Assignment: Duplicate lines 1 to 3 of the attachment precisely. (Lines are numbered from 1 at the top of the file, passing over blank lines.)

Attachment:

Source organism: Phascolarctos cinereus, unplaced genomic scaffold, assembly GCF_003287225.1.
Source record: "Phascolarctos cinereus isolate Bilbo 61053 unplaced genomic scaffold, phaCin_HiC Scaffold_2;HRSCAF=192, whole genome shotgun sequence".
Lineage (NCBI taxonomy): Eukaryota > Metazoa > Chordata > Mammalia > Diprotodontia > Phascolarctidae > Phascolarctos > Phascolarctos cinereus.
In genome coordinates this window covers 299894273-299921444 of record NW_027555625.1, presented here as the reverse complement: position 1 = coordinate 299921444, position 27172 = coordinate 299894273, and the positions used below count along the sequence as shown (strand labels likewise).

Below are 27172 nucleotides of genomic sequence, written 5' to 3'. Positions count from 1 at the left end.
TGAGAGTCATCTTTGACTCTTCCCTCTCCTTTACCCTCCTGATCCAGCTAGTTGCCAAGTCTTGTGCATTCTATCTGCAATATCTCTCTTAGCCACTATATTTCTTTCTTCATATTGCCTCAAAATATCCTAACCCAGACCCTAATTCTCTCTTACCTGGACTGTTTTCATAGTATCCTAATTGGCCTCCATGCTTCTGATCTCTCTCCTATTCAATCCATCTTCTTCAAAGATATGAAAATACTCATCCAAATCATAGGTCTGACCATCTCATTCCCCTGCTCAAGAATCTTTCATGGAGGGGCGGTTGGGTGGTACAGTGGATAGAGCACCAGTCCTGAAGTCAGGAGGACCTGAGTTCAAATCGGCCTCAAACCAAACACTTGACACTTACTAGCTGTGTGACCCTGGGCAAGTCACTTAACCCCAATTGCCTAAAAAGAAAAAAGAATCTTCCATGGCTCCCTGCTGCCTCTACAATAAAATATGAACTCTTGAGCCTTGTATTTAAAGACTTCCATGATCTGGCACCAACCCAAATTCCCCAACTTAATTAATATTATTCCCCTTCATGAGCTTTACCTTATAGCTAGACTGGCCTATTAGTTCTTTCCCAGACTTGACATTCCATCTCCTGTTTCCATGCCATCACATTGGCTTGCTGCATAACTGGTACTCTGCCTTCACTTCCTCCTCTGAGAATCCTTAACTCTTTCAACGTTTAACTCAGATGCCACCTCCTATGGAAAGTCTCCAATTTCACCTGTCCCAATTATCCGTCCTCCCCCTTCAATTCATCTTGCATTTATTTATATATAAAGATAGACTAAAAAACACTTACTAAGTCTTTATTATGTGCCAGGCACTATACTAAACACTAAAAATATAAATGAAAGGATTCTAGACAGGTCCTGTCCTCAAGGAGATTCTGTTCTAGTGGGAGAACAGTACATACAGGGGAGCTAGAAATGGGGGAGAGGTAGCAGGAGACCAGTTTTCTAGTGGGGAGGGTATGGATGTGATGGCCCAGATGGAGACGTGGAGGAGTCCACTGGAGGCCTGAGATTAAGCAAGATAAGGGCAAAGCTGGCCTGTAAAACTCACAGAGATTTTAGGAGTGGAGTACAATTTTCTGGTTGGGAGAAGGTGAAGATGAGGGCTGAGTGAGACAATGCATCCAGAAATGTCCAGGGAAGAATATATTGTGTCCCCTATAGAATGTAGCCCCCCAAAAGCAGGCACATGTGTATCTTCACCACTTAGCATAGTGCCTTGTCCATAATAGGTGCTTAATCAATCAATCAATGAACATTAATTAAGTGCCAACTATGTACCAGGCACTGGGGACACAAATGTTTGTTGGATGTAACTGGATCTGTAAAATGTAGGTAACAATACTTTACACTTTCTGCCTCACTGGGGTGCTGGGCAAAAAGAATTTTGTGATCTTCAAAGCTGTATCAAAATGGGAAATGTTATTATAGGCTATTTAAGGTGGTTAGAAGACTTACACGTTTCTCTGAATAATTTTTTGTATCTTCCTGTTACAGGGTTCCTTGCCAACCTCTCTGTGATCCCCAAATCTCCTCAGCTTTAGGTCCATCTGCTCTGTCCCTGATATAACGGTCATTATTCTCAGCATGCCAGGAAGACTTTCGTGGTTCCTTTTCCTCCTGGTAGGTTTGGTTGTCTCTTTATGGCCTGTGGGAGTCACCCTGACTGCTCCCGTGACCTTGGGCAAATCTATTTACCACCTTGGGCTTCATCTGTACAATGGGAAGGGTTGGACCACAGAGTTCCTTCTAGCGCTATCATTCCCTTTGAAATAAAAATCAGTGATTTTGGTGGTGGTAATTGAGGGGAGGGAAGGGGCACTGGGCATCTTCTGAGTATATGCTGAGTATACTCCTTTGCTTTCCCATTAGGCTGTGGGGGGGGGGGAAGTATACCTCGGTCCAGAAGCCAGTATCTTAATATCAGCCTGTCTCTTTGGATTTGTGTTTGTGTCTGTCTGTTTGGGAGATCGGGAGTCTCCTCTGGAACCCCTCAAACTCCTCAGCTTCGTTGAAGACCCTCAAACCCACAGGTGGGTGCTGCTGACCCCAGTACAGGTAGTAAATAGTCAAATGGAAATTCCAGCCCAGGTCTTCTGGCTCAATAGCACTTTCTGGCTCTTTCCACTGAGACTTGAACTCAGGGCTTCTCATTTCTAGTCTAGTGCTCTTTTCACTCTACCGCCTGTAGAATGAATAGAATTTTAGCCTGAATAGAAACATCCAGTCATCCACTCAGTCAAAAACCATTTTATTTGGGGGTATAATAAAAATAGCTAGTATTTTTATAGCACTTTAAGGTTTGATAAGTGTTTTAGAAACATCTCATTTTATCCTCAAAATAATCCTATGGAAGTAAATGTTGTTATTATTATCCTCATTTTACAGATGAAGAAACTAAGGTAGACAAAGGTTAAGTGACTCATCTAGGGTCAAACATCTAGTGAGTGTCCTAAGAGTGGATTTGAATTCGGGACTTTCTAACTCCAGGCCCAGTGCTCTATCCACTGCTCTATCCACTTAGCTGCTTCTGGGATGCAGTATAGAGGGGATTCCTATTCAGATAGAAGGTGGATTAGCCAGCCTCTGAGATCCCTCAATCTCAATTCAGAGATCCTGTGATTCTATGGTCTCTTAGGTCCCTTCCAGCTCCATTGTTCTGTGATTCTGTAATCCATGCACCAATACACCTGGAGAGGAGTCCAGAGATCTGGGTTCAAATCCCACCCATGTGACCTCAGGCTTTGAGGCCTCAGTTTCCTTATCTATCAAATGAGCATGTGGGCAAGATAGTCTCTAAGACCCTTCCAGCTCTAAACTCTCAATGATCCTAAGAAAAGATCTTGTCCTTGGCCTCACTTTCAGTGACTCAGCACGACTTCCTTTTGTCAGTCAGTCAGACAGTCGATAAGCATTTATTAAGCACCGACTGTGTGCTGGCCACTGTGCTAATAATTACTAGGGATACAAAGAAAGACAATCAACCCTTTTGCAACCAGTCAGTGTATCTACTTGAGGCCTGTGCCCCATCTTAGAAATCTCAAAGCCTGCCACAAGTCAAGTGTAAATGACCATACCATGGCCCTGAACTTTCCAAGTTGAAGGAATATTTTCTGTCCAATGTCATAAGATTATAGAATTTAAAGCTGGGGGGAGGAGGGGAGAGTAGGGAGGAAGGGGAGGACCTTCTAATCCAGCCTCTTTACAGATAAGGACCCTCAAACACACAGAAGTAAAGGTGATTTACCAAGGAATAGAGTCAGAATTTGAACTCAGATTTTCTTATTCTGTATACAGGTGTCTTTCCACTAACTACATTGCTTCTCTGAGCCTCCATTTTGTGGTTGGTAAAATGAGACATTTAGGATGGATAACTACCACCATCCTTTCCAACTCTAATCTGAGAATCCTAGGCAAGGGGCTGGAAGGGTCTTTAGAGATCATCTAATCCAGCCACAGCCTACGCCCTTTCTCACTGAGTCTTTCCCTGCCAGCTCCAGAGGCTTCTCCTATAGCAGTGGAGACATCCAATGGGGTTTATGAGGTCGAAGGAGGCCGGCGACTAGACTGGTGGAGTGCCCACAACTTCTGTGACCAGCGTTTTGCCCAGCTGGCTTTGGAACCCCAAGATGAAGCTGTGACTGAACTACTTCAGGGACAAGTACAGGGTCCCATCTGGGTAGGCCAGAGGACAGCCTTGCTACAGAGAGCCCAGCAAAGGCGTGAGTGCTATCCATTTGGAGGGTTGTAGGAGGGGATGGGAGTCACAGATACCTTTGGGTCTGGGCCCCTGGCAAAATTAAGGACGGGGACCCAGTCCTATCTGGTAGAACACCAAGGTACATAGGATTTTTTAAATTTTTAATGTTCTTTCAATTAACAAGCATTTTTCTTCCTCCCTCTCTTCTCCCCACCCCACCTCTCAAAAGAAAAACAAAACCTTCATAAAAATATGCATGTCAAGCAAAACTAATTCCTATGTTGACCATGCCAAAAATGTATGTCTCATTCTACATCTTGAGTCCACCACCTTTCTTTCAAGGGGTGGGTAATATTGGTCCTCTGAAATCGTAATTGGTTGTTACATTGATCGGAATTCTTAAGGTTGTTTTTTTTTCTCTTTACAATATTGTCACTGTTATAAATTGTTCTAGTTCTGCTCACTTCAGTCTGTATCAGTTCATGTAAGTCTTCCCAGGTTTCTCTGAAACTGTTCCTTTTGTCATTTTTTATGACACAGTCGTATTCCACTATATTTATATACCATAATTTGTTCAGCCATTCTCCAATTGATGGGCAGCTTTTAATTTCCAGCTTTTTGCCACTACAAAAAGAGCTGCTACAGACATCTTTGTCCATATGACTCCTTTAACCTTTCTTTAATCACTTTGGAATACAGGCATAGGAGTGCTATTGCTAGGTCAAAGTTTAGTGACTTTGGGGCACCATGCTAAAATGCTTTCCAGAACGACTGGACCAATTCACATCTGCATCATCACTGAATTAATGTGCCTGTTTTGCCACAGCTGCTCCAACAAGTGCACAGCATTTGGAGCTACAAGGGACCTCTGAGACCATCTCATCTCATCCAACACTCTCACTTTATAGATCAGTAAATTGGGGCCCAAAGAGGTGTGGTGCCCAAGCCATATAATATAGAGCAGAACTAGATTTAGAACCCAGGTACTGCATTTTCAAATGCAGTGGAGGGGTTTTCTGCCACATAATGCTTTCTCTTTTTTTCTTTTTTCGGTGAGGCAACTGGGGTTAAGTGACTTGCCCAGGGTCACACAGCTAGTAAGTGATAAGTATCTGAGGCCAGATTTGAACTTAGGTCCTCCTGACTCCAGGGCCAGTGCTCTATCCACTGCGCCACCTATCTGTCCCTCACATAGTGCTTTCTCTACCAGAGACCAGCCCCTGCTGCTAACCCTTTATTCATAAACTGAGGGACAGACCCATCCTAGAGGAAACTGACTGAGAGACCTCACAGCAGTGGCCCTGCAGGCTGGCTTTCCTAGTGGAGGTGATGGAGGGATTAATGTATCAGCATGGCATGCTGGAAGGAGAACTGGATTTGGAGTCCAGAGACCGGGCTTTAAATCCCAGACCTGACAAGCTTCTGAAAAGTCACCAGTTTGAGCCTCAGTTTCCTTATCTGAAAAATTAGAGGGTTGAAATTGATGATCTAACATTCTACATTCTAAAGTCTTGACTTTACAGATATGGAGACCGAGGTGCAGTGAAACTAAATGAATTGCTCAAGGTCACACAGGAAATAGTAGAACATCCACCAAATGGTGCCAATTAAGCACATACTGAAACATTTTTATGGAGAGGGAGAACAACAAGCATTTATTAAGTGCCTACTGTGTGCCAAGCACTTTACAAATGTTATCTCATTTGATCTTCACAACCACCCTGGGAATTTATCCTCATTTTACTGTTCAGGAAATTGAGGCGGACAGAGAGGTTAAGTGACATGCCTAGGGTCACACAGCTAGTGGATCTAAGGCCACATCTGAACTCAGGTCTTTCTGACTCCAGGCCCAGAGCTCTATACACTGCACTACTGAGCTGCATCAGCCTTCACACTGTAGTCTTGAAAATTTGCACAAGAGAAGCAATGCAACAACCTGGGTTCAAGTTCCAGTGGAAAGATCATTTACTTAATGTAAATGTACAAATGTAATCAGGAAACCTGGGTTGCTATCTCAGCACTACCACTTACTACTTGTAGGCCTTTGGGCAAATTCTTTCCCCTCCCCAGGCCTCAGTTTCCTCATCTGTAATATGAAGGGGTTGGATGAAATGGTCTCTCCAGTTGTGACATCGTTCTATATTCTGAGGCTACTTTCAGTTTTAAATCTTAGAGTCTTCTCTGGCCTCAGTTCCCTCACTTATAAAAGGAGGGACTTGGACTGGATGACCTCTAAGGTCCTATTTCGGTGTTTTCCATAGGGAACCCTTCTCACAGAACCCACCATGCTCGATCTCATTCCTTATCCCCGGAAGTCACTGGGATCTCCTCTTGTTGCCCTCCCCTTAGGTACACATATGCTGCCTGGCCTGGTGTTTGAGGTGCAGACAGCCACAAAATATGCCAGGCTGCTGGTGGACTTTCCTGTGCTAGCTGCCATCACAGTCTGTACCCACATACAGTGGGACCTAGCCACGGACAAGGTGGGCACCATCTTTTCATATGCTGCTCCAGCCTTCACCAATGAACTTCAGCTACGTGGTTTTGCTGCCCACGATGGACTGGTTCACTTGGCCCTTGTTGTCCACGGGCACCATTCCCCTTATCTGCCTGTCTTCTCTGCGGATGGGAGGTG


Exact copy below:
Source organism: Phascolarctos cinereus, unplaced genomic scaffold, assembly GCF_003287225.1.
Source record: "Phascolarctos cinereus isolate Bilbo 61053 unplaced genomic scaffold, phaCin_HiC Scaffold_2;HRSCAF=192, whole genome shotgun sequence".
Lineage (NCBI taxonomy): Eukaryota > Metazoa > Chordata > Mammalia > Diprotodontia > Phascolarctidae > Phascolarctos > Phascolarctos cinereus.